If You Like Compliments, Get Yourself a Cabana Shirt From Tombolo
The young NYC brand has perfected its "escapewear" style
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Last Saturday I stopped in a coffee shop before my friend’s friend’s concert in the East Village. I was dragging a bit, and I knew it was going to be a big night, so I ordered a double shot espresso. The barista — a mustachioed man wearing one of those limited-edition Yankees MOMA hats — approved of my order. But he really approved of my shirt. “That’s a fucking look,” he declared. It was the first in a dizzying, night-long barrage of praise.
That’s the overarching pitch for getting yourself a shirt from Tombolo: if you like compliments, it’s a golden ticket. I was sporting “The Angler,” made from 100% organic cotton terry cloth, depicting a few fish and a hook in cream and forest green. And I’m not making any of this up: a worker at the venue, who was on a beeline for the kitchen, abruptly put down a large carton of glasses to tell me how much he loved the shirt and write the brand’s name in his iPhone notes.
At the after-party later on, the lead singer — and the lead singer’s girlfriend — both told me how “brilliant” my shirt was (before I even got a chance to compliment the show), while another acquaintance kept pulling drive-bys on me throughout the evening, shaking his head in a mixture of appreciation and shock. I went to bed that night fully convinced that if I were to run for mayor in a Tombolo shirt, I would likely win.
Here’s the truth, though: you don’t even need all those outside compliments to feel good about a Tombolo shirt. It’ll get you there (in terms of fuzzy comfort, and happy-days vibes) entirely on its own. The NYC-based brand, which turns three years old this year, has only a few employees. But it’s got its mission statement down pat: “Inactivewear for leisurely escapes … clothing that is emotionally nostalgic but entirely new.”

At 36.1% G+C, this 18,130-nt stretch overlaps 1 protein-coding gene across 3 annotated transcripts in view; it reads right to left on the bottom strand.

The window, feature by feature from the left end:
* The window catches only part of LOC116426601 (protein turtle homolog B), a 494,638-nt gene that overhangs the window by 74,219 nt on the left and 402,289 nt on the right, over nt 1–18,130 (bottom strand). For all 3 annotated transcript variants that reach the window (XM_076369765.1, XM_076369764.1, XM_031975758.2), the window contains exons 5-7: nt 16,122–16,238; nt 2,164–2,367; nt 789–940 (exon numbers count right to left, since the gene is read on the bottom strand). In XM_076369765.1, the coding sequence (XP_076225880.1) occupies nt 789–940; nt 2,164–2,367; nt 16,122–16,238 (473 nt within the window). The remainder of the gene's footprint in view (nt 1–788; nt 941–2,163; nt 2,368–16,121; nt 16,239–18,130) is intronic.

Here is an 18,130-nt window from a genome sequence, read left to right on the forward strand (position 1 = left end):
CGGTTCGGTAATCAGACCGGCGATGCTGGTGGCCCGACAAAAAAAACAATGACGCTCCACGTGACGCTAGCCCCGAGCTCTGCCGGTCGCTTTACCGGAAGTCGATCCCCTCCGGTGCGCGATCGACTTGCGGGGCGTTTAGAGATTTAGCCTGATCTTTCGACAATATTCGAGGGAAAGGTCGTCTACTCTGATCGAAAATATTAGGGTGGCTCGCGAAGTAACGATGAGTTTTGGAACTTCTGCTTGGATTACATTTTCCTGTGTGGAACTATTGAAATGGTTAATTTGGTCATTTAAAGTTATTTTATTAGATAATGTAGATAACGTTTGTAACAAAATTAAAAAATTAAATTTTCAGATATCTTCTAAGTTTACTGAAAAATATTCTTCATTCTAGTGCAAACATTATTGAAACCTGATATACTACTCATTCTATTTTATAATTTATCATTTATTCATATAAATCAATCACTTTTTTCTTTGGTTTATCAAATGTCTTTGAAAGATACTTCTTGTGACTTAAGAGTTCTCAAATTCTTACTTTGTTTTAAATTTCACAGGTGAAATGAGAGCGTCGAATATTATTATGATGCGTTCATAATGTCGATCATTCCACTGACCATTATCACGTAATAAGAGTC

They’ve nailed it. Tombolo’s most iconic piece, the Cabana shirt, channels Hemingway docking Pilar in Havana, or the Amalfi aperitifs in Talented Mr. Ripley. The cut is boxier, nostalgic and self-serious in a way that’s decidedly different from the mass-market “escapewear” purveyed by Mr. Thomas Bahama. Still, with names like “Vongole!,” “Rocket Lobster” and “Flamingo Tartare,” Tombolo is an obvious bedfellow to day-drinks, rooftops and weekenders.
To be clear, the brand has pages of different shirts, in different styles. I like the piping on their Hawaiians and the jacquard fabric used for their rehearsal-dinner-minded looks. They also do pants and swim trunks. But the Cabana shirt is the clear showstopper. It can level a room, even when the amplifier’s turned up to 11. A couple pro tips? Size down if you can’t decide, never put this thing in the dryer, be extremely careful around sauces and deploy it once a year (you know, like Christmas) for maximum effect.
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